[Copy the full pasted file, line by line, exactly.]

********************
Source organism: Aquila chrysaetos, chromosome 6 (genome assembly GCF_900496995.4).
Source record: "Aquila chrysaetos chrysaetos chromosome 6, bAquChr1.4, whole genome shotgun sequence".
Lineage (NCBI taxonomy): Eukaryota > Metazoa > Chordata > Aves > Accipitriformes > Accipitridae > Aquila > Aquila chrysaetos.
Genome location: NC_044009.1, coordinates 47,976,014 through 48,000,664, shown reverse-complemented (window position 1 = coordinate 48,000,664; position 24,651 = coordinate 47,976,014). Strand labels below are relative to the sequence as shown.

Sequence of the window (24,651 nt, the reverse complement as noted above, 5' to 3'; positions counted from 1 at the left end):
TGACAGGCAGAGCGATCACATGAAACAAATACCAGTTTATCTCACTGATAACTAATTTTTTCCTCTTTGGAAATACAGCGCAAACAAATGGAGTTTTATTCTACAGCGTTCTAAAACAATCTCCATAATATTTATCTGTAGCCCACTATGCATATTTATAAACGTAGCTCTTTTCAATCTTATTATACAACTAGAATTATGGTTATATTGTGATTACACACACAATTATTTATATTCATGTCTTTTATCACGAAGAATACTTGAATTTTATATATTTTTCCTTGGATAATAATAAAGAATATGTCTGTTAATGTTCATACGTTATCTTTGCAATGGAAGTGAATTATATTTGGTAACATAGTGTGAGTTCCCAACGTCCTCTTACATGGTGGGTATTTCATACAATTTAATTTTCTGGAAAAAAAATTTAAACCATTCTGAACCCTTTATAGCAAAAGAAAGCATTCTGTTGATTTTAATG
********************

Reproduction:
Source organism: Aquila chrysaetos, chromosome 6 (genome assembly GCF_900496995.4).
Source record: "Aquila chrysaetos chrysaetos chromosome 6, bAquChr1.4, whole genome shotgun sequence".
Lineage (NCBI taxonomy): Eukaryota > Metazoa > Chordata > Aves > Accipitriformes > Accipitridae > Aquila > Aquila chrysaetos.
Genome location: NC_044009.1, coordinates 47,976,014 through 48,000,664, shown reverse-complemented (window position 1 = coordinate 48,000,664; position 24,651 = coordinate 47,976,014). Strand labels below are relative to the sequence as shown.

Sequence of the window (24,651 nt, the reverse complement as noted above, 5' to 3'; positions counted from 1 at the left end):
TGACAGGCAGAGCGATCACATGAAACAAATACCAGTTTATCTCACTGATAACTAATTTTTTCCTCTTTGGAAATACAGCGCAAACAAATGGAGTTTTATTCTACAGCGTTCTAAAACAATCTCCATAATATTTATCTGTAGCCCACTATGCATATTTATAAACGTAGCTCTTTTCAATCTTATTATACAACTAGAATTATGGTTATATTGTGATTACACACACAATTATTTATATTCATGTCTTTTATCACGAAGAATACTTGAATTTTATATATTTTTCCTTGGATAATAATAAAGAATATGTCTGTTAATGTTCATACGTTATCTTTGCAATGGAAGTGAATTATATTTGGTAACATAGTGTGAGTTCCCAACGTCCTCTTACATGGTGGGTATTTCATACAATTTAATTTTCTGGAAAAAAAATTTAAACCATTCTGAACCCTTTATAGCAAAAGAAAGCATTCTGTTGATTTTAATG